Financial risk occurs either when variable interest rates are used, refinancing of the project is assumed sometime during its life or additional financing is required in the future. Interest rates change. Large changes can make an enterprise non-competitive or not liquid (liquidity means having the cash to meet repayment obligation to lenders). Currency risk is closely related to financial risk and could be lumped into that category, but the very nature of technology transfer projects warrants it being treated separately. Currency risk involves the difference between the value of the currency that impacts income or expenses and the value of the currency in which the loan repayments must be made. Session 10 To Whom? Information Content: types of enablers and funders, relationship of funders to rates of return Technique Content: classifying and matching funding needs to enablers Exercise: teams (with authors) create a list of what to pursue Peter Storey introduces PFAN Beginning the Search Estimated rate of return Negative or zero Type of funding

Grants and subsidies Zero to between 5 and 7 per cent Donors and investors who consider social and environmental returns as well as financial ones Over 57 per cent Above 10 per cent Specialized lender-investor-donors who see the blended value potential of investments are likely targets Private-sector investors and lenders Return potential 15% Looking for PLANNING support 10% 5% 0% Donors and specialized programmes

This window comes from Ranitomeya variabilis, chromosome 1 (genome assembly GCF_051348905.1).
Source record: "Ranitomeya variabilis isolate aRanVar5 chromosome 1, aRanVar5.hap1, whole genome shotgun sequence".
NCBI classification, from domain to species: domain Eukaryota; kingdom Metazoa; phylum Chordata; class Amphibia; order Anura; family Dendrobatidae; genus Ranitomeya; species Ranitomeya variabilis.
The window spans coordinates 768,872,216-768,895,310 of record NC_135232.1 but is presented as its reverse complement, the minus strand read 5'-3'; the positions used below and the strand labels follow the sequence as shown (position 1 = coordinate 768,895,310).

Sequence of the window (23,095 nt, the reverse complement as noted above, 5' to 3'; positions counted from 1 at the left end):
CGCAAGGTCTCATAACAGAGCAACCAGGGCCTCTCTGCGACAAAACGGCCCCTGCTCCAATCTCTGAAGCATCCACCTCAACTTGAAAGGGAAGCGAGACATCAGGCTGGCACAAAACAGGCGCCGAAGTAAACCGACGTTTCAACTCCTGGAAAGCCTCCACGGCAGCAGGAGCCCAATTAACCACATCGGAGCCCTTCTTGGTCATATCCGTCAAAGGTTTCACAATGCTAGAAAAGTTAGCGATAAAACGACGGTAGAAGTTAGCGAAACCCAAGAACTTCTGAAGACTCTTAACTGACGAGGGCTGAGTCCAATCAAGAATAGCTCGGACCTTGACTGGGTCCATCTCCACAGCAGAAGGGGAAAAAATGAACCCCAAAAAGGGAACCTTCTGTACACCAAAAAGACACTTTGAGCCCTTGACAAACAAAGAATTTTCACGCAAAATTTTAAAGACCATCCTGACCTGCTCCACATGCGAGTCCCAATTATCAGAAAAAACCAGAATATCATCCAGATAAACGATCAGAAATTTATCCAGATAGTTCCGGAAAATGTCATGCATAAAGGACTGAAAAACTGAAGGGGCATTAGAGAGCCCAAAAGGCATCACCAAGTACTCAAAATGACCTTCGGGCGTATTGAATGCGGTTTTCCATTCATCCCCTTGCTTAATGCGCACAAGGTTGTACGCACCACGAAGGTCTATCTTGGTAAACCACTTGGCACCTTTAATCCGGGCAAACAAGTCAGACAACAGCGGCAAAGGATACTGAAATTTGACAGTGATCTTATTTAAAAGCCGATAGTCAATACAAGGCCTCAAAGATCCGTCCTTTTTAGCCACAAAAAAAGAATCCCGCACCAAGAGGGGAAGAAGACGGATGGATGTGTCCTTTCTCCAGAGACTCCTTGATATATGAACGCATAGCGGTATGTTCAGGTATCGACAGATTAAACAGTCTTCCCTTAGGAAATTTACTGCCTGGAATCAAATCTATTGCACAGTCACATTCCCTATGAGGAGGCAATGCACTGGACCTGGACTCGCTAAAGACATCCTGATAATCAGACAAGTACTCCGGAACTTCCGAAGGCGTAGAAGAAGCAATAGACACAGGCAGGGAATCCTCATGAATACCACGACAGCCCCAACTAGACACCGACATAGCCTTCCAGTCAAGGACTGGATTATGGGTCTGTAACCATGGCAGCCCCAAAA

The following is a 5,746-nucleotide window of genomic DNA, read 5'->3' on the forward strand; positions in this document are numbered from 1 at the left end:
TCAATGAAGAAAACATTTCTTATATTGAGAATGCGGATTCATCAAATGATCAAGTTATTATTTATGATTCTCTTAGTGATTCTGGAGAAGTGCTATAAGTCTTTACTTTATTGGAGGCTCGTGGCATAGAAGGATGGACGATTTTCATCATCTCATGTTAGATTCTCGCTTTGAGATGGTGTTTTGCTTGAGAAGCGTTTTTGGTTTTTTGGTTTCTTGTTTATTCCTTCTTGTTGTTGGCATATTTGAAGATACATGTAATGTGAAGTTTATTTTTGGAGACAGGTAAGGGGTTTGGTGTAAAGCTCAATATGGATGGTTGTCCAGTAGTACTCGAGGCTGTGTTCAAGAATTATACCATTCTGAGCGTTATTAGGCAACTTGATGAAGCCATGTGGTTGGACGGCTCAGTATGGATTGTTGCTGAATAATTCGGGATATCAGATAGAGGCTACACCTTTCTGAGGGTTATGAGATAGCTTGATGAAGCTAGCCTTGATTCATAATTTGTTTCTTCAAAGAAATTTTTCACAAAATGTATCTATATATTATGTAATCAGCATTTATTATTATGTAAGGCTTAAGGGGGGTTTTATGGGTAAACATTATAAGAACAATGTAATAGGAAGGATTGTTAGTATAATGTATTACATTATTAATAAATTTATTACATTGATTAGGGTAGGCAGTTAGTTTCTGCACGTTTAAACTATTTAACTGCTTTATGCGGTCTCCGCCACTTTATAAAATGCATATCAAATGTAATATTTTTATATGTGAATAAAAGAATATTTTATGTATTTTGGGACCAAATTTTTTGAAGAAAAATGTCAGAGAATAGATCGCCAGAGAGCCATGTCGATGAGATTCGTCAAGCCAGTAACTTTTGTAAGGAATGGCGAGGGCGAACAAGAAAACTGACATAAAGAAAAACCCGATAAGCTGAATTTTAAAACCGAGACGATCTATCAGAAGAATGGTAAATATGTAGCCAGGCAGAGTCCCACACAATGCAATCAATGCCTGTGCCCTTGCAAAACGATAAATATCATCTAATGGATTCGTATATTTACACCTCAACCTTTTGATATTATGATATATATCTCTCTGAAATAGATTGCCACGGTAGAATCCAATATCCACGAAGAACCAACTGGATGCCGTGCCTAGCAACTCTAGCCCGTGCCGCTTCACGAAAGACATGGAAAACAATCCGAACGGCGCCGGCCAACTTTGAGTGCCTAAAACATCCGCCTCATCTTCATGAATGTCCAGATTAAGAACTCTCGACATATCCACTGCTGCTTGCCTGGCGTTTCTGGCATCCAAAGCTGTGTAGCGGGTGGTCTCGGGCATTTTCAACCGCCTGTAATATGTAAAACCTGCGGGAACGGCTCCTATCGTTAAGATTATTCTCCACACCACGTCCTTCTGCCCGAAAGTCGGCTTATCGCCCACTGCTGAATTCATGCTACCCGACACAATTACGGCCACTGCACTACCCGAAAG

Owner investors Financial investors Triplebottom-line investors Experts, suppliers, etc. 15% Return Potential Looking for CONSTRUCTION Finance 10% 5% 0% Donors and specialized programs Ownerinvestors Financial investors

Lenders Triplebottomline investors Experts, suppliers, etc. Major customers Return potential Operations stage 15% Funding for OPERATIONS 10% 5% 0% Donors and specialized programmes Customers

Experts, suppliers, etc. Lenders Ownerinvestors Government subsidy Session 11 Customizing and Summarizing Information Content: types of customization, key elements of summarization Technique Content: carbon monetization Exercise: a carbon monetization calculation and adjustment to an IRR teams summarize their proposals on one page and prepare 5 minute presentations Carbon Monetization Exercise Summarization Technology transfer is about all the combinations of products, services and know-how available to fashion the desired result of sustainable development. Innovative financing for technology transfer is more about connecting new combinations of actors and interests and applying tried and true approaches than it is about creating new, neverbefore-used products, services and tools.

Session 12 Teaching Others Information Content: review of the information and techniques conveyed, methods used and exercises Technique Content: feedback and improvements suggestions on adaptations and usefulness Exercise: team feedback, author feedback, individual feedback inventory of materials needed